DOI: http://dx.doi.org/10.18203/2349-3933.ijam20183458

Clinical aspects and outcome of patients with swine flu among survivors and non-survivors

Nirmal B. Taparia, Vishwas N. Jeurkar, Siddheshwar M. Rudrakshi, Pradeep J. Singhal

Abstract


Background: Swine flu is an infective disease caused by any one of the several types of Influenza viruses. The world saw its first pandemic of swine flu this century in the year 2009 when the WHO raised a world-wide pandemic alert to level 6 on June 11, 2009. In India, first few cases (index cases) of swine flu were reported from Pune, Maharashtra. The most recent outbreak of this dreaded infection was reported during late winter of 2015.

Methods: The present study was retrospective study. In order to collect the data, we reviewed medical charts of patients who were hospitalized in our hospital during the study period. Diagnosis of swine flu was confirmed after sending the blood-samples to Government approved laboratories in Pune and Mumbai. Real time, Reverse Transcriptase Polymerase Chain Reaction (RT-PCR) method was employed for serological diagnosis. Forty-five confirmed cases of swine flu were included in this retrospective study. The primary objective of this study was to highlight the differences in the clinical profile as well as outcome between the patients who survived the attack of swine flu and those who did not.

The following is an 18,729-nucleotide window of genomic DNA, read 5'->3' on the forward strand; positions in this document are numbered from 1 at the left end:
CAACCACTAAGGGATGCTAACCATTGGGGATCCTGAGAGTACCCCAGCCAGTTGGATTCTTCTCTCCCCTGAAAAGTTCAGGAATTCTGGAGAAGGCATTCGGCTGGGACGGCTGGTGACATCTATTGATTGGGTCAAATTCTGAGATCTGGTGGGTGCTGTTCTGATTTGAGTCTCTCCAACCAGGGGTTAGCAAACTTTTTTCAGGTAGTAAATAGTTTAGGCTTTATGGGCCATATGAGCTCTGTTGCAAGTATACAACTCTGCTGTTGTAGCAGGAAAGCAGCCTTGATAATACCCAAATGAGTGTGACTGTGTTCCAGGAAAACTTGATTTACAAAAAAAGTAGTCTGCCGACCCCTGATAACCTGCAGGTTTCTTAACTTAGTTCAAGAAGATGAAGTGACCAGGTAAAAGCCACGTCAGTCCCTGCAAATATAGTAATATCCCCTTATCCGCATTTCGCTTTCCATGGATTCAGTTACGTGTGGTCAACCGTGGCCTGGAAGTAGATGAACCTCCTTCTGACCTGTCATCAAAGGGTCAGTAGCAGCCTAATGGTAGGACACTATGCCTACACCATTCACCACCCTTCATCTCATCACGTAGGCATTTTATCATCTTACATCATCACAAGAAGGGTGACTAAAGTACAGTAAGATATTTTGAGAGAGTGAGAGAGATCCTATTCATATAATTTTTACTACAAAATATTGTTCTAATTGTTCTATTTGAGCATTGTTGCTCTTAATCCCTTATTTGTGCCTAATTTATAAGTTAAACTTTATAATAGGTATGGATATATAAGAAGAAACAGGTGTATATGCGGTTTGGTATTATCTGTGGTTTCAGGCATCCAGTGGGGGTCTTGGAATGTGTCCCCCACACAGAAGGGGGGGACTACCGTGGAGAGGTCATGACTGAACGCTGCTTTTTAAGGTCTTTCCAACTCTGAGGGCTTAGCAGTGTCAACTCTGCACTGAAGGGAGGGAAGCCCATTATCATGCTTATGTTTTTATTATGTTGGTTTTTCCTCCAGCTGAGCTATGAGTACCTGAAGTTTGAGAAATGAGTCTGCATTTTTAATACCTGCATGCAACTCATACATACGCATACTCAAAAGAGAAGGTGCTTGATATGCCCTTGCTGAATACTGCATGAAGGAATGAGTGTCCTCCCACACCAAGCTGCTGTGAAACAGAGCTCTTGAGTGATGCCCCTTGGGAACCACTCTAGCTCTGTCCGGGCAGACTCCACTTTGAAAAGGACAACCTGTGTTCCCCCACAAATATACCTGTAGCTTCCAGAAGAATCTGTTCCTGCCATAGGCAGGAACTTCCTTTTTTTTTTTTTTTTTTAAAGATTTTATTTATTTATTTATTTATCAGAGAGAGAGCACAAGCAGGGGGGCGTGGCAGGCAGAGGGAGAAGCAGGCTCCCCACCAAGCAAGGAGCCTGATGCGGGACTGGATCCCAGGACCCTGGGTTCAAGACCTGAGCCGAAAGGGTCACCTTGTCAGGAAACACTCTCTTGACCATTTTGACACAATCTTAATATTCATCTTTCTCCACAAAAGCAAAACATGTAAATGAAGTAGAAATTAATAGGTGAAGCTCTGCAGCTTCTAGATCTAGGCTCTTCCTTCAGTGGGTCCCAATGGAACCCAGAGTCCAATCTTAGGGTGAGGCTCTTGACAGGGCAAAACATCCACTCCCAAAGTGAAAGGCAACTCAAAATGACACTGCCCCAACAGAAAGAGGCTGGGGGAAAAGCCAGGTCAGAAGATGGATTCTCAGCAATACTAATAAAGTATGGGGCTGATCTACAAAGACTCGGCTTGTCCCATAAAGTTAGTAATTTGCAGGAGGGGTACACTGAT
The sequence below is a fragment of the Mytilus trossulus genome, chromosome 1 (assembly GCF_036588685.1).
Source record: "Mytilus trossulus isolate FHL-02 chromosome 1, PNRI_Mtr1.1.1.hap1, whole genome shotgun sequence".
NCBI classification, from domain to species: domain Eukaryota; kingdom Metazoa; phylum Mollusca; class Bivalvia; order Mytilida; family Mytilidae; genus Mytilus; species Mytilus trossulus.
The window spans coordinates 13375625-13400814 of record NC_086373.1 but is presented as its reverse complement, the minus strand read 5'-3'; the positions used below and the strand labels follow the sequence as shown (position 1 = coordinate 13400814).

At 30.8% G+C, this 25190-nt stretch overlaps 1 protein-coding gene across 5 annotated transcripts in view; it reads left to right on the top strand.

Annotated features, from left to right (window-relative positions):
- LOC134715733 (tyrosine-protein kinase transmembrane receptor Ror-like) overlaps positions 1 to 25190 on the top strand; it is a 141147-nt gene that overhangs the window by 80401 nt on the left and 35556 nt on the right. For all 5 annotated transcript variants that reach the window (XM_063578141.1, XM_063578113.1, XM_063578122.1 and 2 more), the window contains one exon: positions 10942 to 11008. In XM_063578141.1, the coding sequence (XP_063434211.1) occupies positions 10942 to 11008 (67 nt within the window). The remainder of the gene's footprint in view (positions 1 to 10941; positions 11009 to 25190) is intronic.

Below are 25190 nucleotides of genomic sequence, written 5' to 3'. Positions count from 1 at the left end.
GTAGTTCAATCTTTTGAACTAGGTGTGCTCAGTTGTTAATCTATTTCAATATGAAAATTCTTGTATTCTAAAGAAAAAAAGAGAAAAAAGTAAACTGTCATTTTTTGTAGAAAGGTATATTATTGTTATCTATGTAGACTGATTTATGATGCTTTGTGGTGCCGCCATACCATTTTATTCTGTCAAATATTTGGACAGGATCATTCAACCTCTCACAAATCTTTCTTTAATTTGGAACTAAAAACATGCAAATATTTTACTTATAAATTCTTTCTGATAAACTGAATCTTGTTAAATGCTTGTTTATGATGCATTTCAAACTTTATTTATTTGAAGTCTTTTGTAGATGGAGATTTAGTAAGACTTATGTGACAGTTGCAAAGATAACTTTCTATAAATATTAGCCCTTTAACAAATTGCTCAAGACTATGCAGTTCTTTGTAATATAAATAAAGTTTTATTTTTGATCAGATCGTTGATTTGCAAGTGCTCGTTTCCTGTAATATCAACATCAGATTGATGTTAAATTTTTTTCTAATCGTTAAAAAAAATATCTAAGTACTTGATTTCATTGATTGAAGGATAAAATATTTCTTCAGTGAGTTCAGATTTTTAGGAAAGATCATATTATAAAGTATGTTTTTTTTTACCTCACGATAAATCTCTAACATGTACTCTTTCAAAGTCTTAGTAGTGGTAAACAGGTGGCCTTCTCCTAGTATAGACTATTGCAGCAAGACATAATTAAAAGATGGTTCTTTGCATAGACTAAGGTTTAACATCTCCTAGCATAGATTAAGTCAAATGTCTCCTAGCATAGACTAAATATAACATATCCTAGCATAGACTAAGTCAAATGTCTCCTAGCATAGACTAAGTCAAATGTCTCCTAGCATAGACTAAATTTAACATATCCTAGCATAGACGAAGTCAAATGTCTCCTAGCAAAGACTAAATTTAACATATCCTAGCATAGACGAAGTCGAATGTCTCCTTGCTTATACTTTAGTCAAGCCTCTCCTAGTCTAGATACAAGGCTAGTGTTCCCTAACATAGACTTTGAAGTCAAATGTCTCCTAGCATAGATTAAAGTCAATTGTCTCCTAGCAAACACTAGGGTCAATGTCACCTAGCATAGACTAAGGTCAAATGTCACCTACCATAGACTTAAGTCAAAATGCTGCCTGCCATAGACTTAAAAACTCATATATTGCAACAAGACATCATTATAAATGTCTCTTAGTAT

Results: Forty-five of these patients tested positive for H1N1 amounting to a positivity rate of 52.94%. Cough (93.3%) was the most common symptom followed by fever (88.8%) and breathlessness (82.2%). Patients who did not survive were more likely to have associated co-morbid conditions like Hypertension, Diabetes, cardio-vascular disease, pre-existing lung disease and pregnancy though this was not statistically significant ( p=0.189). Acute Respiratory Distress Syndrome (ARDS), Multi-Organ Dysfunction (MOD) and secondary bacterial infections were among the most common conditions that lead to death.

Conclusions: Early detection of swine flu through meticulous screening in the community with a high index of suspicion followed by prompt and adequate treatment can go a long way in preventing another pandemic. Creating awareness among the lay people about personal as well as public hygiene is also vital to prevent the spread of this viral illness.

 


Keywords


ARDS, Cough, Fever, MOD, Swine flu

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